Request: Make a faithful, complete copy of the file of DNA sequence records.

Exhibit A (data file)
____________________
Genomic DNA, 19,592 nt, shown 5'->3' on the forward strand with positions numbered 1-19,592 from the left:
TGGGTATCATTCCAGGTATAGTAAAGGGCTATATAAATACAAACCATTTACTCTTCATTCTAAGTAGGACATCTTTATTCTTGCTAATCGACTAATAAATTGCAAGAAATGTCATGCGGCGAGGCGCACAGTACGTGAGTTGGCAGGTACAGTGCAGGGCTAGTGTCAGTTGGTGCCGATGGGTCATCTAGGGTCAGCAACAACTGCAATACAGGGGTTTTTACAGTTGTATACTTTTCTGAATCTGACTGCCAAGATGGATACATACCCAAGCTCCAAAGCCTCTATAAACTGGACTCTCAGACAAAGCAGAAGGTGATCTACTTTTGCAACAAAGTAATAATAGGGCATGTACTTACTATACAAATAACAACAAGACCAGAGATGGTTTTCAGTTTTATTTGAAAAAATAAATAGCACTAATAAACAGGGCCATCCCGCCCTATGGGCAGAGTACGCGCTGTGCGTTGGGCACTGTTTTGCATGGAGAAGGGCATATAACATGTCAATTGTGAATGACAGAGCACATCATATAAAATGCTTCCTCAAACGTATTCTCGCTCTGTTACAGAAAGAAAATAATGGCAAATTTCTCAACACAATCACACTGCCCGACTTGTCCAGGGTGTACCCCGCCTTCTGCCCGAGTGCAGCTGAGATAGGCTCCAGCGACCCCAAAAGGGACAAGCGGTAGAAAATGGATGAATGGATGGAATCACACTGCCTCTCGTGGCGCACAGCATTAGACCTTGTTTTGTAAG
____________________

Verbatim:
Genomic DNA, 19,592 nt, shown 5'->3' on the forward strand with positions numbered 1-19,592 from the left:
TGGGTATCATTCCAGGTATAGTAAAGGGCTATATAAATACAAACCATTTACTCTTCATTCTAAGTAGGACATCTTTATTCTTGCTAATCGACTAATAAATTGCAAGAAATGTCATGCGGCGAGGCGCACAGTACGTGAGTTGGCAGGTACAGTGCAGGGCTAGTGTCAGTTGGTGCCGATGGGTCATCTAGGGTCAGCAACAACTGCAATACAGGGGTTTTTACAGTTGTATACTTTTCTGAATCTGACTGCCAAGATGGATACATACCCAAGCTCCAAAGCCTCTATAAACTGGACTCTCAGACAAAGCAGAAGGTGATCTACTTTTGCAACAAAGTAATAATAGGGCATGTACTTACTATACAAATAACAACAAGACCAGAGATGGTTTTCAGTTTTATTTGAAAAAATAAATAGCACTAATAAACAGGGCCATCCCGCCCTATGGGCAGAGTACGCGCTGTGCGTTGGGCACTGTTTTGCATGGAGAAGGGCATATAACATGTCAATTGTGAATGACAGAGCACATCATATAAAATGCTTCCTCAAACGTATTCTCGCTCTGTTACAGAAAGAAAATAATGGCAAATTTCTCAACACAATCACACTGCCCGACTTGTCCAGGGTGTACCCCGCCTTCTGCCCGAGTGCAGCTGAGATAGGCTCCAGCGACCCCAAAAGGGACAAGCGGTAGAAAATGGATGAATGGATGGAATCACACTGCCTCTCGTGGCGCACAGCATTAGACCTTGTTTTGTAAG